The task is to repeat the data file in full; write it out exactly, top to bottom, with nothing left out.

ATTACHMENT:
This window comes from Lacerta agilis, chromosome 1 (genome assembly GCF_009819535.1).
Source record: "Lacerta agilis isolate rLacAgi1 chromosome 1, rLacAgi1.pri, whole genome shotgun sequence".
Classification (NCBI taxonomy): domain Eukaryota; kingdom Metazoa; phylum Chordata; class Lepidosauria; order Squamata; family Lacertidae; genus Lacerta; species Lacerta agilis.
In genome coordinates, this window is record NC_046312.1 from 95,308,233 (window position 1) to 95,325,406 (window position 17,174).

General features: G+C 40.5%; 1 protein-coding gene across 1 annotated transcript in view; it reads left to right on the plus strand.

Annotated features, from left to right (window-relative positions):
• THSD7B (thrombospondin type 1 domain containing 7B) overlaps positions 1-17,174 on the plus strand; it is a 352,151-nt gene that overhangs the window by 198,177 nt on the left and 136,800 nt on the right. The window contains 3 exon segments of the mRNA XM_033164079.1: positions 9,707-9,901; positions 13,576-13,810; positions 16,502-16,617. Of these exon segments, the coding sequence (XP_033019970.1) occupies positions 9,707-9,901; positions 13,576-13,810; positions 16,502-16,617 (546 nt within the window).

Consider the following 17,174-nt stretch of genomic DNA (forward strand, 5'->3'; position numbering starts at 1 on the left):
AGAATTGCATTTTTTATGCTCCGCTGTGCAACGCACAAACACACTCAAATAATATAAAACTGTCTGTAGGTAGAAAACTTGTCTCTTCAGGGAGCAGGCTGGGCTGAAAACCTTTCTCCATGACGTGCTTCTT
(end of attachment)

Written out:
This window comes from Lacerta agilis, chromosome 1 (genome assembly GCF_009819535.1).
Source record: "Lacerta agilis isolate rLacAgi1 chromosome 1, rLacAgi1.pri, whole genome shotgun sequence".
Classification (NCBI taxonomy): domain Eukaryota; kingdom Metazoa; phylum Chordata; class Lepidosauria; order Squamata; family Lacertidae; genus Lacerta; species Lacerta agilis.
In genome coordinates, this window is record NC_046312.1 from 95,308,233 (window position 1) to 95,325,406 (window position 17,174).

General features: G+C 40.5%; 1 protein-coding gene across 1 annotated transcript in view; it reads left to right on the plus strand.

Annotated features, from left to right (window-relative positions):
• THSD7B (thrombospondin type 1 domain containing 7B) overlaps positions 1-17,174 on the plus strand; it is a 352,151-nt gene that overhangs the window by 198,177 nt on the left and 136,800 nt on the right. The window contains 3 exon segments of the mRNA XM_033164079.1: positions 9,707-9,901; positions 13,576-13,810; positions 16,502-16,617. Of these exon segments, the coding sequence (XP_033019970.1) occupies positions 9,707-9,901; positions 13,576-13,810; positions 16,502-16,617 (546 nt within the window).

Consider the following 17,174-nt stretch of genomic DNA (forward strand, 5'->3'; position numbering starts at 1 on the left):
AGAATTGCATTTTTTATGCTCCGCTGTGCAACGCACAAACACACTCAAATAATATAAAACTGTCTGTAGGTAGAAAACTTGTCTCTTCAGGGAGCAGGCTGGGCTGAAAACCTTTCTCCATGACGTGCTTCTT